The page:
Wednesday 8 September 2010

Back to the frontline after some summer R&R...

Vix at 23.80 looks cheap again, not as cheap as on the 10th of April when I expected a volatility spike which happened in May, but at the current levels it definitely looks interesting.

Updates on European bond spreads and CDS:

10-year Ireland-to-Germany bond spread has risen to a whooping 376 bps. This spread is larger than during the financial crisis in May when the spread peaked at 306 bps.

10-year Greece-to-Germany bond spread is now 946 bps, just below the peak level of 963 bps in May.

10-year Portugal-to-Germany bond spread is now 351 bps, just above the peak in May of 349 bps.

Crossover 5 year CDS is at 505 bps as of the 8th of September and Europe Itraxx Main 5 year CDS is at 111 bps. CDS indices are widening again.

We also learnt from an article in the Wall Street Journal from David Enrich that in fact there wasn't much stress in the stress test for European banks...Why I am not surprised...

"An examination of the banks' disclosures indicates that some banks didn't provide as comprehensive a picture of their government-debt holdings as regulators claimed. Some banks excluded certain bonds, and many reduced the sums to account for "short" positions they held—facts that neither regulators nor most banks disclosed when the test results were published in late July."

For an in depth analysis of the sovereign debt risk, please have a look at the following link to the excellent Calculated Risk Blog:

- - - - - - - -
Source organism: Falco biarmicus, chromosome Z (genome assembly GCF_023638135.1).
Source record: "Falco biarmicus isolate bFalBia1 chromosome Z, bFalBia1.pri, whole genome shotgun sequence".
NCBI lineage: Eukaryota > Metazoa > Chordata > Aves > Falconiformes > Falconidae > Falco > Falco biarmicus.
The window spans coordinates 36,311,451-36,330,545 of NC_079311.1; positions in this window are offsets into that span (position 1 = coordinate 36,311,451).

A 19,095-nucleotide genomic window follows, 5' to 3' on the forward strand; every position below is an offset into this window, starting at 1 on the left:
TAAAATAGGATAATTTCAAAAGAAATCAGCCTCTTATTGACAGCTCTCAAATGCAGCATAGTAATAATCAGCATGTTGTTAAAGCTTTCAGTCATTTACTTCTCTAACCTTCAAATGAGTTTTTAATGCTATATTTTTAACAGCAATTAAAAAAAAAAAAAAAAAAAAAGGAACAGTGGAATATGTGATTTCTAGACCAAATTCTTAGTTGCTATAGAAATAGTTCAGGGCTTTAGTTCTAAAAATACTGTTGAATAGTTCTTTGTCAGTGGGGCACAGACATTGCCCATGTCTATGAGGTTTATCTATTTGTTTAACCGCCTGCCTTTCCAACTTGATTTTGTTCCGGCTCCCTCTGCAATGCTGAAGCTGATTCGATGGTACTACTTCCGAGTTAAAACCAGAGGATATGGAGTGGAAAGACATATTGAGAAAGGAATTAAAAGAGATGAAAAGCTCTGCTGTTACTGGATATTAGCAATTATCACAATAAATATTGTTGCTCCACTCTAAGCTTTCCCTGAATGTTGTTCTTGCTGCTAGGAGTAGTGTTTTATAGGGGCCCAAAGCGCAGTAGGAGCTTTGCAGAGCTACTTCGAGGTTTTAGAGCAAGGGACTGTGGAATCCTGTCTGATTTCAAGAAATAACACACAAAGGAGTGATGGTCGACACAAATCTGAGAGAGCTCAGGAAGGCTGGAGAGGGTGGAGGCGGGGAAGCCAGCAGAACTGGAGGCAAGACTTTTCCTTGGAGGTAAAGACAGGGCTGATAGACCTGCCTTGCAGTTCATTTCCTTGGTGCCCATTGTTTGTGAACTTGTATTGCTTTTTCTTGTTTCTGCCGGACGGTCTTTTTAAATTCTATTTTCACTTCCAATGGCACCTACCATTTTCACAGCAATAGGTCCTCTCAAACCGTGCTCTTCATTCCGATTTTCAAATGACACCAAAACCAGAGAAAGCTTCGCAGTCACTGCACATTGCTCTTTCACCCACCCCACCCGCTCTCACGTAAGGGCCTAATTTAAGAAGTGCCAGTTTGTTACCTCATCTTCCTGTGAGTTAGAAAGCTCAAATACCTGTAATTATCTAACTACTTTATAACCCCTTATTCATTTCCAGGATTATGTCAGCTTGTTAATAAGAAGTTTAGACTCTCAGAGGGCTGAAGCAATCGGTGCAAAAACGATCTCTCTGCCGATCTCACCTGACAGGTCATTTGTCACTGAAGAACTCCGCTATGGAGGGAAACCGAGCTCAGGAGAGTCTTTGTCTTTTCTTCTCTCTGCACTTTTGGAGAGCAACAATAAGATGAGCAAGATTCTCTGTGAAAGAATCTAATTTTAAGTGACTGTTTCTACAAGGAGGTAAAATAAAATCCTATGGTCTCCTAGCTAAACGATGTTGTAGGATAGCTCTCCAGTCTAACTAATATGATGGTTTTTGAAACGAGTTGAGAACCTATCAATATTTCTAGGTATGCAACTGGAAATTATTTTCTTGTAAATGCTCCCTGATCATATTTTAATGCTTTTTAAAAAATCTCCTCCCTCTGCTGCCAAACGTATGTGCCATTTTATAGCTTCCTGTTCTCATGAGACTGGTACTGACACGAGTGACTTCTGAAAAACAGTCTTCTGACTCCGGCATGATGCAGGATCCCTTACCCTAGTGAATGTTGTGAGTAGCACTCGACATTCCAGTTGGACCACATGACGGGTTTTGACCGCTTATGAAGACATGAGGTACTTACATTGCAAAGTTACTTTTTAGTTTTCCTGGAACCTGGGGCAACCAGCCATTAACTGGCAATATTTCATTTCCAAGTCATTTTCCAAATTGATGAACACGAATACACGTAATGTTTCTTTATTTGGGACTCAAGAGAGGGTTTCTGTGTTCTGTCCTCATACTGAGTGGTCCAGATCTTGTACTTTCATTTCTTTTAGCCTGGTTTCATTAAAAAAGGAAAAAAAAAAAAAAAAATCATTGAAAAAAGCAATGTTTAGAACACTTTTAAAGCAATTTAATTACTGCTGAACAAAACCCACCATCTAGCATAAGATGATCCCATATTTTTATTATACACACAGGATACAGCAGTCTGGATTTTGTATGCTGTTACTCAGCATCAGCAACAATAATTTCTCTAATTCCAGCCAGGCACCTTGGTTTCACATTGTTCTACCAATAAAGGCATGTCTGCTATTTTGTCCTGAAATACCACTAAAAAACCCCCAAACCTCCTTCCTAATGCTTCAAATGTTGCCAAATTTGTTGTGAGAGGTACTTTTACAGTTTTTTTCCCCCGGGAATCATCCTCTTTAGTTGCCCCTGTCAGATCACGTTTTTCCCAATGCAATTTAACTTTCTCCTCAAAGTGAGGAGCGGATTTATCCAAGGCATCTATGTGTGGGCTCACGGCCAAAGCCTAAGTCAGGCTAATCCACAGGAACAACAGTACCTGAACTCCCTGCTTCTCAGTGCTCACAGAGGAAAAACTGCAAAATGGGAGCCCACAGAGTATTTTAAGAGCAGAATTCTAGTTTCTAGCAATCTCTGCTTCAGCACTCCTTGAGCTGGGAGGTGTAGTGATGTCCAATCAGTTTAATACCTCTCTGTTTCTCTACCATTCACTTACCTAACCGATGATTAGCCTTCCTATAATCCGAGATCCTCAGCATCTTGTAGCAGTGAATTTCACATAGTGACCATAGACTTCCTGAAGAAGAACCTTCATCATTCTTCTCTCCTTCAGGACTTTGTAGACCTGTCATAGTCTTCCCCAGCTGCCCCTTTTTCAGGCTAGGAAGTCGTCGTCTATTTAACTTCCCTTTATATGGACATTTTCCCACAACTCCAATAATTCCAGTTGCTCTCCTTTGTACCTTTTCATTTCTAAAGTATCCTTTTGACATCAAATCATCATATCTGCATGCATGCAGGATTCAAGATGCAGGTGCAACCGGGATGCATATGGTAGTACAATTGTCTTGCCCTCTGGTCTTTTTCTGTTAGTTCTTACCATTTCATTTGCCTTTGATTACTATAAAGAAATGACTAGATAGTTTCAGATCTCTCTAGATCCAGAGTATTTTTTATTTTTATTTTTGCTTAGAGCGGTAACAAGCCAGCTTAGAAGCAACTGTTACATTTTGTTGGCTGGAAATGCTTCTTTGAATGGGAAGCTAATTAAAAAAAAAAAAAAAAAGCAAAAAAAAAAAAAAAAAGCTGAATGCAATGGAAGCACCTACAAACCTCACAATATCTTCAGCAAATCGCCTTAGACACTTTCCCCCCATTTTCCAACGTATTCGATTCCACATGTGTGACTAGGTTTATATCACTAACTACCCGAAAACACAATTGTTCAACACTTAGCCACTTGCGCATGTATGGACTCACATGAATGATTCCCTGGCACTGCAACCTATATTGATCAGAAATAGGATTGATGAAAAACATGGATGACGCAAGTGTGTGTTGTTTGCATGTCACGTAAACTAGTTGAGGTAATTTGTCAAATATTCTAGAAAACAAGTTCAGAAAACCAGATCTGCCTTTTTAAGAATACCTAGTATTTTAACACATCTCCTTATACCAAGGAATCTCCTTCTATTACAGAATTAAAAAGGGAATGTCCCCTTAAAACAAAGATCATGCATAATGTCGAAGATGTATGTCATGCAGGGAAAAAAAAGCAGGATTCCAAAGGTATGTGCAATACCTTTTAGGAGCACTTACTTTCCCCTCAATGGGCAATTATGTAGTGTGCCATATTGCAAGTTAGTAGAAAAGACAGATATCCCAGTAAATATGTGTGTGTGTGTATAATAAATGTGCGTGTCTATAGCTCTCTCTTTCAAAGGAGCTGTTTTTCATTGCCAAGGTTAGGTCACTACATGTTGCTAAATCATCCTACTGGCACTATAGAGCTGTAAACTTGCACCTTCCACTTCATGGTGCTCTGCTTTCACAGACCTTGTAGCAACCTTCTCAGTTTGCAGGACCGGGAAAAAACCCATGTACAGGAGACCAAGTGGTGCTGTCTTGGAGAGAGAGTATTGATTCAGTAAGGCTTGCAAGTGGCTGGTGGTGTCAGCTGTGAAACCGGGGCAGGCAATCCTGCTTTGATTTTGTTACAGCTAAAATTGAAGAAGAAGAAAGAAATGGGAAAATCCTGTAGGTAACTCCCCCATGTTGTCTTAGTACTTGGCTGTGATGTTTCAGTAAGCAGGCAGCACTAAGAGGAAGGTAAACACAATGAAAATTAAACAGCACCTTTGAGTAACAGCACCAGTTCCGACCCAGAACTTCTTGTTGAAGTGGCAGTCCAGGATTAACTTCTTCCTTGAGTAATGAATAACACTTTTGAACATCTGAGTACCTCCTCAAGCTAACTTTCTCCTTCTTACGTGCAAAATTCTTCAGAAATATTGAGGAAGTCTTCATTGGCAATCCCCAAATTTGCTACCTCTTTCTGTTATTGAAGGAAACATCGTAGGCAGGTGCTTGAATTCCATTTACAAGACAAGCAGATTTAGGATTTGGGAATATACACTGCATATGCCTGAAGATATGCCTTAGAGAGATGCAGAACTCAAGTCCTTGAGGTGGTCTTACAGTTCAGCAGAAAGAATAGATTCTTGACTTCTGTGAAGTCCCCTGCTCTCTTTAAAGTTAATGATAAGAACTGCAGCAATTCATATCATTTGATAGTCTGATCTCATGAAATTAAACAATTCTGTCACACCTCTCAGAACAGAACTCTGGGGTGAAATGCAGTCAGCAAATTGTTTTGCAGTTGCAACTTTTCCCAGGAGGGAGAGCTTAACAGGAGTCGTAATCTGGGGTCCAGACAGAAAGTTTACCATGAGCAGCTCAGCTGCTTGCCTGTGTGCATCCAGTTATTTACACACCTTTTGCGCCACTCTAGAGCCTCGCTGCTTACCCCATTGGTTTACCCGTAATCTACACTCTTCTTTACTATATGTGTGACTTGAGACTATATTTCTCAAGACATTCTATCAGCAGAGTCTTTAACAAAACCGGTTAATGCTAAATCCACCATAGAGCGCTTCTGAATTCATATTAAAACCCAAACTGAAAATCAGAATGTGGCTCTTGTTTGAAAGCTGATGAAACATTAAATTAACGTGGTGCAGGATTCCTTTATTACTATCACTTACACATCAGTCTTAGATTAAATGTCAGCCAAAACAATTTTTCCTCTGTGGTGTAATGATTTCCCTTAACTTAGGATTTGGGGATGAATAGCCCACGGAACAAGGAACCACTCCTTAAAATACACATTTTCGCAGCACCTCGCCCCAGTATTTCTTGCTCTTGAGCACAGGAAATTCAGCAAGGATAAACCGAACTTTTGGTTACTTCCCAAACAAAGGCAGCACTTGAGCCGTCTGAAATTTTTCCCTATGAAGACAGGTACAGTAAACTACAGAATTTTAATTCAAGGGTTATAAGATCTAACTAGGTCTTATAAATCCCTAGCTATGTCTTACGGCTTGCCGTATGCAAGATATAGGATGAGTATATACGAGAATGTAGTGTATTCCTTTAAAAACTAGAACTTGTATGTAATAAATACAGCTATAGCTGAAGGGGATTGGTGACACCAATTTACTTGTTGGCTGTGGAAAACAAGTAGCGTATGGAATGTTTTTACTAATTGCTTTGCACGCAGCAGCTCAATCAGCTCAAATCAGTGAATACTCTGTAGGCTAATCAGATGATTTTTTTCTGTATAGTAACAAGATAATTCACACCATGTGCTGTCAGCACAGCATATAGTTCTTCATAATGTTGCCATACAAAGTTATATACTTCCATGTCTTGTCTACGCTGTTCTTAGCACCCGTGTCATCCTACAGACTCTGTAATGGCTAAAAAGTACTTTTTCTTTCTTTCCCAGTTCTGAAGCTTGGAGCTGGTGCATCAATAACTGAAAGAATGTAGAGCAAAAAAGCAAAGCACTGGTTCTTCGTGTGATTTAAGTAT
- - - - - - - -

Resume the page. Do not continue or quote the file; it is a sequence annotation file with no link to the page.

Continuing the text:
In terms of Job losses, the recession is in fact a depression, no doubt about it:

"In August 2010, the number of unemployed for 27 weeks or more declined significantly to 6.249 million (seasonally adjusted) from 6.752 million in July. It appears the number of long term unemployed has peaked, but it is still very difficult for these people to find a job - and this is a very serious employment issue." Calculated Risk Blog.

For those who have missed the macro pictures from the data released last week.

Meanwhile Gold is still trending upwards while financial stocks are getting pounded:

Great report to read: Latest BIS report

"US households increased their indebtedness from close to 100% of disposable income in 200 to more than 130% in 2007. Similarly, over the same period, British and Spanish households raised their debt by approximately 60 percentage points to more than 160% and almost 130%, respectively, of disposable income."

The private deleveraging story will take a while to disappear as indicated in the latest BIS report.

"In 17 of the 20 systemic banking crises in our sample that were preceded by a surge in credit, there was a subsequent reduction in private sector indebtedness. On average, the ratio of credit to the private sector to GDP fell by 38 percentage points after these 17 crises, returning to a level similar to the pre-boom situation. The decline in debt ratios is due in approximately equal parts to a fall in (nominal) credit outstanding, GDP growth and inflation."

Until all the toxic assets have been recognised and remove from the impaired balance sheets of many financial institutions, we will have weak lending in a weak economy.

"The Japanese experience offers a key lesson for policymakers on how to reduce private sector debt: fix the banking system first. This involves the early full recognition of losses and the restructuring of bank balance sheets. The latter requires raising the necessary amount of capital. Only then will banks be able to provide new loans."

Canada has shown, as posted in a previous post reviewing the Canadian approach to debt reduction, that debt reduction can generate healthy growth in the long term. It is therefore much better to take much needed short term pain for long term gains. Unfortunately, as I have stated before, this sound policy doesn't mix very well with politicians short term electoral views.

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